July 29, 2007

Best Customers

There is an amazing difference between "new" forms of direct marketing (like paid search) and classic direct marketing.

Paid and natural search is all about intercepting a customer when the customer has a need. You don't necessarily know if this customer is your most loyal customer, or one who has never heard of your brand.

Classic direct marketing is all about "pushing" a message at a customer. And in order to get the best return on investment, it is perceived that it is best to "push" your message at "best customers".

Take your average multichannel retailer. If you believe in the old adage that "multichannel customers are your best customers", then your marketing efforts have to be focused on these individuals.
  • If you are launching a new catalog title, you'll send it to this individual.
  • If you are moving from one e-mail campaign per week to two e-mail campaigns per week, you'll want the new campaigns blasted to the best customers, giving them the best chance to succeed.
  • If postage costs are chewing up your profits, you are unlikely to pull back spend among your best customers, who spend enough to offset increased costs.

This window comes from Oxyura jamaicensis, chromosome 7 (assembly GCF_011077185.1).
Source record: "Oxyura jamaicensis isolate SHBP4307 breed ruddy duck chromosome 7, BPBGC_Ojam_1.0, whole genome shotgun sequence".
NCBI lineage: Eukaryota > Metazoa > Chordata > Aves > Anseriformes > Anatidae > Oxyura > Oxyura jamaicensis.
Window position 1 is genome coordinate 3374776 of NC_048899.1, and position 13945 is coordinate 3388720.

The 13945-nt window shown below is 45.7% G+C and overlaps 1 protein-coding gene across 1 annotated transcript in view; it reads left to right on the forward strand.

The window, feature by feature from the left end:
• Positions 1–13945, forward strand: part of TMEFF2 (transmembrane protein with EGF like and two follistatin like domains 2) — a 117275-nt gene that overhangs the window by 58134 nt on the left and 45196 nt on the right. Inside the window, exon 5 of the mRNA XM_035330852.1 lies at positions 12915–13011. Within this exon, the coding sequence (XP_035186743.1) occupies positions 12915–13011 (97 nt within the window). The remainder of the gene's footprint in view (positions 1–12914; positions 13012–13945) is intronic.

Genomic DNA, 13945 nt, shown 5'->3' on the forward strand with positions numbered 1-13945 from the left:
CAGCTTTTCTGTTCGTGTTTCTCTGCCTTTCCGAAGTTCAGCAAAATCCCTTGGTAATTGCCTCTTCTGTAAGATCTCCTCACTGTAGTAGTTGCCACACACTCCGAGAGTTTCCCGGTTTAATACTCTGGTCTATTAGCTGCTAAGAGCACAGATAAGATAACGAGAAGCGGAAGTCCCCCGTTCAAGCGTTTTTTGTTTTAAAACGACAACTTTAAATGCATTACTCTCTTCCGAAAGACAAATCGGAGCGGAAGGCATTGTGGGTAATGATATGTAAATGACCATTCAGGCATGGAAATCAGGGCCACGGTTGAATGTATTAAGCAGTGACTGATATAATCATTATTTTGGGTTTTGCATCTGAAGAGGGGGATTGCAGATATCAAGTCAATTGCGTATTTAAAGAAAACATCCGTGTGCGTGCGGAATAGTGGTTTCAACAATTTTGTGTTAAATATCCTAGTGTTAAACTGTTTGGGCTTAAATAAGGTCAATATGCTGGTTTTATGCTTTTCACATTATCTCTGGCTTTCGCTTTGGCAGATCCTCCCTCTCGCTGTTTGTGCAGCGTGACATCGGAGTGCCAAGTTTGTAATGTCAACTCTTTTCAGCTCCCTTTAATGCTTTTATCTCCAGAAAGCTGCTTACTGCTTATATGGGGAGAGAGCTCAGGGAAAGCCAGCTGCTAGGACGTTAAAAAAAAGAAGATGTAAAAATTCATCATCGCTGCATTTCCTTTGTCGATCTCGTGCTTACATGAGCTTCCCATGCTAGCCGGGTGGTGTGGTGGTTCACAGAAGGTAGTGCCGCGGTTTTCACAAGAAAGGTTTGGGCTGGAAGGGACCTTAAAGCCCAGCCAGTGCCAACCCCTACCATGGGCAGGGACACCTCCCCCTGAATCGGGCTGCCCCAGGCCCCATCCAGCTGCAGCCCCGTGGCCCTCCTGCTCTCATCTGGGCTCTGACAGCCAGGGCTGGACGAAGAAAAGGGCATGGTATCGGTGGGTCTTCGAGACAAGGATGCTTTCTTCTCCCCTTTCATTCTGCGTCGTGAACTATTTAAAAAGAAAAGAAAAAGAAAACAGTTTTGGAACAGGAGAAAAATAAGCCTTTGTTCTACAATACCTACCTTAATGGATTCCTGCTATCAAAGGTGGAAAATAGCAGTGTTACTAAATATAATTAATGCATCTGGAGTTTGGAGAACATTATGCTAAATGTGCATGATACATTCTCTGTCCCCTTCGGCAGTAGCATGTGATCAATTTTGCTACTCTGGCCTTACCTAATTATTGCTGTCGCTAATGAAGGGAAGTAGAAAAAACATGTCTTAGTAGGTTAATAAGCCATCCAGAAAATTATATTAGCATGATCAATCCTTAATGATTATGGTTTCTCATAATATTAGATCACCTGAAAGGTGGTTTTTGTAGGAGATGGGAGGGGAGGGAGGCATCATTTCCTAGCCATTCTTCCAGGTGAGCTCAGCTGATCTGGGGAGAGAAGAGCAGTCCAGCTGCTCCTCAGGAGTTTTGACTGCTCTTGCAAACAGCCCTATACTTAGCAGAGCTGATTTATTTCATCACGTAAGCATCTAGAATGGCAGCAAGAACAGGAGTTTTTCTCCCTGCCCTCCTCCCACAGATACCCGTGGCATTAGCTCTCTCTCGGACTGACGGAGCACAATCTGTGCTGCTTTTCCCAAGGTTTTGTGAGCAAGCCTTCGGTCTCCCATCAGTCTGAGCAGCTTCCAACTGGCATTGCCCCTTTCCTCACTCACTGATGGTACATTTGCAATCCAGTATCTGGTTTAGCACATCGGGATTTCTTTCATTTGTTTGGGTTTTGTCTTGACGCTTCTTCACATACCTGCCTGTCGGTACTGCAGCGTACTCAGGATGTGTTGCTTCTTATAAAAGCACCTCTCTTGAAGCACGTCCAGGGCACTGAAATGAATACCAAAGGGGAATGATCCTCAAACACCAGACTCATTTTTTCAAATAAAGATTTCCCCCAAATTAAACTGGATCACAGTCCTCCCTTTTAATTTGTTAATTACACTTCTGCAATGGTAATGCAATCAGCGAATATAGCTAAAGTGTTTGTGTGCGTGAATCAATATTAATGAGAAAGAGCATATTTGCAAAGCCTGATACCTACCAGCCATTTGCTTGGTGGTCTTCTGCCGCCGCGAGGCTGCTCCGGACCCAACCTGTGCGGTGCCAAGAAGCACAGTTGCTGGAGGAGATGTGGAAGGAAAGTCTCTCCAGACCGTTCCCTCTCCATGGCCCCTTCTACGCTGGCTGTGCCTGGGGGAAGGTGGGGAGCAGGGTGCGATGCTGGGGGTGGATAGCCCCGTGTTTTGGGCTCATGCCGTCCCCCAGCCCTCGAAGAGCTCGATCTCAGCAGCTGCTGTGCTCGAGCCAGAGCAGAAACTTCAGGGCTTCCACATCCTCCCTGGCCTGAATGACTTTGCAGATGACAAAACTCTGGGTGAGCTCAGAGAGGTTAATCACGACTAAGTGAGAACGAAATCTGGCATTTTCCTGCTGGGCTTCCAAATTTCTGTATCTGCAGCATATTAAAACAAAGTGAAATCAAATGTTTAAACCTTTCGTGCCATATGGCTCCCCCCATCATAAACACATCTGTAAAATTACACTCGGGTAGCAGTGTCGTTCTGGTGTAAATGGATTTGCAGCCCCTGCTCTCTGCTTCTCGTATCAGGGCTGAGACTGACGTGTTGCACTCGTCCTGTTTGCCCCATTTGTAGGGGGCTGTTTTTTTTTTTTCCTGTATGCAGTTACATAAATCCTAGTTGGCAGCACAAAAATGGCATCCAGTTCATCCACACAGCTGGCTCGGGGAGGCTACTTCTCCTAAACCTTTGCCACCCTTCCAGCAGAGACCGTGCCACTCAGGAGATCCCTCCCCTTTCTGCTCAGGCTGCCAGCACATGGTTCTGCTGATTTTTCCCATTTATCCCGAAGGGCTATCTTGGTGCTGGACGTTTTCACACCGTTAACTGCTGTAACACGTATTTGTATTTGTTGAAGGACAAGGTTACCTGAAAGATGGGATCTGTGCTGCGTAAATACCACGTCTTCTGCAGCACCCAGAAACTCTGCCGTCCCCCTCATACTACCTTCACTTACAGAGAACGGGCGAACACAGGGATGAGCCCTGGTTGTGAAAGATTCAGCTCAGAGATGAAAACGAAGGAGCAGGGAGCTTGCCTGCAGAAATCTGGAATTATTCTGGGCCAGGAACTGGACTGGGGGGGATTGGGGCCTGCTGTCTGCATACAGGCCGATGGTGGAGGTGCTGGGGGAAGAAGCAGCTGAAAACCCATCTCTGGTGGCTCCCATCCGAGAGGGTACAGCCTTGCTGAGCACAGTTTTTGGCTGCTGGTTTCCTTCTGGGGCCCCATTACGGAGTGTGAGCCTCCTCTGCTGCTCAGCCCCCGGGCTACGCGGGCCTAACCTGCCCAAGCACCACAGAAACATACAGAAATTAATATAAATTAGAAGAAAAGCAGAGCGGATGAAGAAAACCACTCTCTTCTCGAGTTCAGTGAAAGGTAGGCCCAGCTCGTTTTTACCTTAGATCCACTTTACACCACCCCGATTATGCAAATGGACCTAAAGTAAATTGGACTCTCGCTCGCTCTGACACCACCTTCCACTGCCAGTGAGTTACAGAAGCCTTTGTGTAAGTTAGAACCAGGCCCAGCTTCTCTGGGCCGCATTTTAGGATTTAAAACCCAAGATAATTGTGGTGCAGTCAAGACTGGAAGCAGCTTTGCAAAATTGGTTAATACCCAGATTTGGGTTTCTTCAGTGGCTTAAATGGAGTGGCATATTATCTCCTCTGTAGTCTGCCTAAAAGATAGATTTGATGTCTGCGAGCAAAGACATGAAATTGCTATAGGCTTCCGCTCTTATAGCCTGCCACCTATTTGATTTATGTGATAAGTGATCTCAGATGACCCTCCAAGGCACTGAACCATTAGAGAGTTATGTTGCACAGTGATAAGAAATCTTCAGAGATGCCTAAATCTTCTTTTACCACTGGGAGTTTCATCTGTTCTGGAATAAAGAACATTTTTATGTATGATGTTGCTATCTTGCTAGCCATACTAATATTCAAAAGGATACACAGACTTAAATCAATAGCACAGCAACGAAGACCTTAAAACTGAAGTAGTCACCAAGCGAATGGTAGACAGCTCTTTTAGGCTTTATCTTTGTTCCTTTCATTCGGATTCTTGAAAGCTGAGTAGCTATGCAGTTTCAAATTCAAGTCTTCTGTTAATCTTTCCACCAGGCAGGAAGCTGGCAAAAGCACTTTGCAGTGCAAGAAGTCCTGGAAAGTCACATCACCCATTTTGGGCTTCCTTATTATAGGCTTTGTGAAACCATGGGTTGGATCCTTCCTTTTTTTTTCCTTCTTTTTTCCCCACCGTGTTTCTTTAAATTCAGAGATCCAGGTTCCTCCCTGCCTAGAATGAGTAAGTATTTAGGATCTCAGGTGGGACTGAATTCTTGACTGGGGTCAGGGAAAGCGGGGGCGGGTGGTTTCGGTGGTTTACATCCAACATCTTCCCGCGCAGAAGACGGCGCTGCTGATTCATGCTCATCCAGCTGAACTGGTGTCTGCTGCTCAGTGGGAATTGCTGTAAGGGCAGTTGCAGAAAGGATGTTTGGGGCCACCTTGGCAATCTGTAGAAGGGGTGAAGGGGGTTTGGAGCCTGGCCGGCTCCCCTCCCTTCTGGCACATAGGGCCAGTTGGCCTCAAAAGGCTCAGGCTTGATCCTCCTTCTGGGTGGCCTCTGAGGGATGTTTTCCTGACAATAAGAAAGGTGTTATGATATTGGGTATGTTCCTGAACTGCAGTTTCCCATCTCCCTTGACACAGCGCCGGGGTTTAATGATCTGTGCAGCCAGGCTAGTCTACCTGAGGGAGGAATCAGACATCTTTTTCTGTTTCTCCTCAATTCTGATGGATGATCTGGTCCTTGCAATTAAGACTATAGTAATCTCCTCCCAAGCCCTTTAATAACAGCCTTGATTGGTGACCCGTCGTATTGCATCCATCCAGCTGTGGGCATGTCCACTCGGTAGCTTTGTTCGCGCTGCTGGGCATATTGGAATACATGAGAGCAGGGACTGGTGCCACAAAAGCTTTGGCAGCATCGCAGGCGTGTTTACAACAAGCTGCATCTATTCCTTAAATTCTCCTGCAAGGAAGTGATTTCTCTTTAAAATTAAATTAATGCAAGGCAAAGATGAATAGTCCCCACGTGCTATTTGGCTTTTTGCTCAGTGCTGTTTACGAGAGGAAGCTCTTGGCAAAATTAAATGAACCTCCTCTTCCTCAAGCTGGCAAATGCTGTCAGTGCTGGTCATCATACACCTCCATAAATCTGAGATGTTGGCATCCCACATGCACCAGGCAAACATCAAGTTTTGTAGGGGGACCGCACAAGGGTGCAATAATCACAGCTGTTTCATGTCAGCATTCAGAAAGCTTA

• If you're having a store event, you'll want to notify your best customers about the event.
  • If you're opening a new store, you'll want to notify the best online/catalog customers in that trade area about the new store.
  • If you have a loyalty program, you want to reward your best customers, right?
In each situation, direct marketing activities are going to be focused on "targeting" best customers.

The majority of companies employ this type of strategy --- each marketing campaign is unique --- ignoring the targeting strategies being employed by future/concurrent/prior campaigns.

Is the "best" strategy one that focuses on "best customers"? We'll talk a bit about this topic this week. You are encouraged to offer your thoughts.